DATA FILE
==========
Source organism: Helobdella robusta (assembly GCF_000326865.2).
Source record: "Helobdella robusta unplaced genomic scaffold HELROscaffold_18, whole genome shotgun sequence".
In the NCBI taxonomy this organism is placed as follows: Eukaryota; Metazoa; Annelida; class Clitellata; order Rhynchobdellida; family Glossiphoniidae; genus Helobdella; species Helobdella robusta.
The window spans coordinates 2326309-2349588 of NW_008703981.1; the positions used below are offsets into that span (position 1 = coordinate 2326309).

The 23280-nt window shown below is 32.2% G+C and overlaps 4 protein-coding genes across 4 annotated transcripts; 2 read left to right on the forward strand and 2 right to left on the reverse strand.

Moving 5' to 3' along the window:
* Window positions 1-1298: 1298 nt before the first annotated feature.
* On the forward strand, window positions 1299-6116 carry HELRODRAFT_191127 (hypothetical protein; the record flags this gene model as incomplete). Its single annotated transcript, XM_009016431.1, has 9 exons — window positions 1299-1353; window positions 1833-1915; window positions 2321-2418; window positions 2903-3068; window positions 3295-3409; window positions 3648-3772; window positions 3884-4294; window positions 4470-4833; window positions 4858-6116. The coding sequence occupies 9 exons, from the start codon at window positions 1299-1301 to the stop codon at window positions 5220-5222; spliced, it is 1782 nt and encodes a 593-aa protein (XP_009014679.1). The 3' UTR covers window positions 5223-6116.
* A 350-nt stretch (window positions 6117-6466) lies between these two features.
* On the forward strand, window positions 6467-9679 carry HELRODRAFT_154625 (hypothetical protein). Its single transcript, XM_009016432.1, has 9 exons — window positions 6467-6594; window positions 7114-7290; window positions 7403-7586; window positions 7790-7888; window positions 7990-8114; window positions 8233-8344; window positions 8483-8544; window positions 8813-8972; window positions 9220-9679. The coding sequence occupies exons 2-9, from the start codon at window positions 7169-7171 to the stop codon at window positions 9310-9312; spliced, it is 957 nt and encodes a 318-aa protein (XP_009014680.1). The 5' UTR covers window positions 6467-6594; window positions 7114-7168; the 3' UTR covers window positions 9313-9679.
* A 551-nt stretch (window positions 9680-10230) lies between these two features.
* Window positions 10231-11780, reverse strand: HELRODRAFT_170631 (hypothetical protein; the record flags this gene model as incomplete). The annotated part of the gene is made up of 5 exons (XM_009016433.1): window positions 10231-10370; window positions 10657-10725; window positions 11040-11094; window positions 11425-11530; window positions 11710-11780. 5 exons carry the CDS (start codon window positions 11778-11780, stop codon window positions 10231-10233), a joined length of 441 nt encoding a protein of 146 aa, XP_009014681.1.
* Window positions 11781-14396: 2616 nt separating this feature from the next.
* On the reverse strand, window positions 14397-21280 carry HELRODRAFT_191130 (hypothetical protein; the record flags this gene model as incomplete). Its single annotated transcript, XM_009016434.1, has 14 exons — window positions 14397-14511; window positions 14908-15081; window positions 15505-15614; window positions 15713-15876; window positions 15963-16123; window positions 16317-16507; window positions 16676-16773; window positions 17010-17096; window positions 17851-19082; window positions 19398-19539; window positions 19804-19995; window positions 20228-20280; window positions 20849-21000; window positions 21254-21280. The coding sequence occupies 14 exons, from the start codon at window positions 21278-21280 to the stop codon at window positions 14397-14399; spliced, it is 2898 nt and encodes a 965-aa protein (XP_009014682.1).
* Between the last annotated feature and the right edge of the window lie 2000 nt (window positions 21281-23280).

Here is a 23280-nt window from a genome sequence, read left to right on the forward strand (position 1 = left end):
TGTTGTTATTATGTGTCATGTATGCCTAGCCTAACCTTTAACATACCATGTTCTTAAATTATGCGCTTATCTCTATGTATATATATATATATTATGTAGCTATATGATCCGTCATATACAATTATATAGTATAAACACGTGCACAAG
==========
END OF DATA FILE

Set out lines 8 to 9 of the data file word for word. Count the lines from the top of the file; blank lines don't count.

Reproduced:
* On the forward strand, window positions 1299-6116 carry HELRODRAFT_191127 (hypothetical protein; the record flags this gene model as incomplete). Its single annotated transcript, XM_009016431.1, has 9 exons — window positions 1299-1353; window positions 1833-1915; window positions 2321-2418; window positions 2903-3068; window positions 3295-3409; window positions 3648-3772; window positions 3884-4294; window positions 4470-4833; window positions 4858-6116. The coding sequence occupies 9 exons, from the start codon at window positions 1299-1301 to the stop codon at window positions 5220-5222; spliced, it is 1782 nt and encodes a 593-aa protein (XP_009014679.1). The 3' UTR covers window positions 5223-6116.
* A 350-nt stretch (window positions 6117-6466) lies between these two features.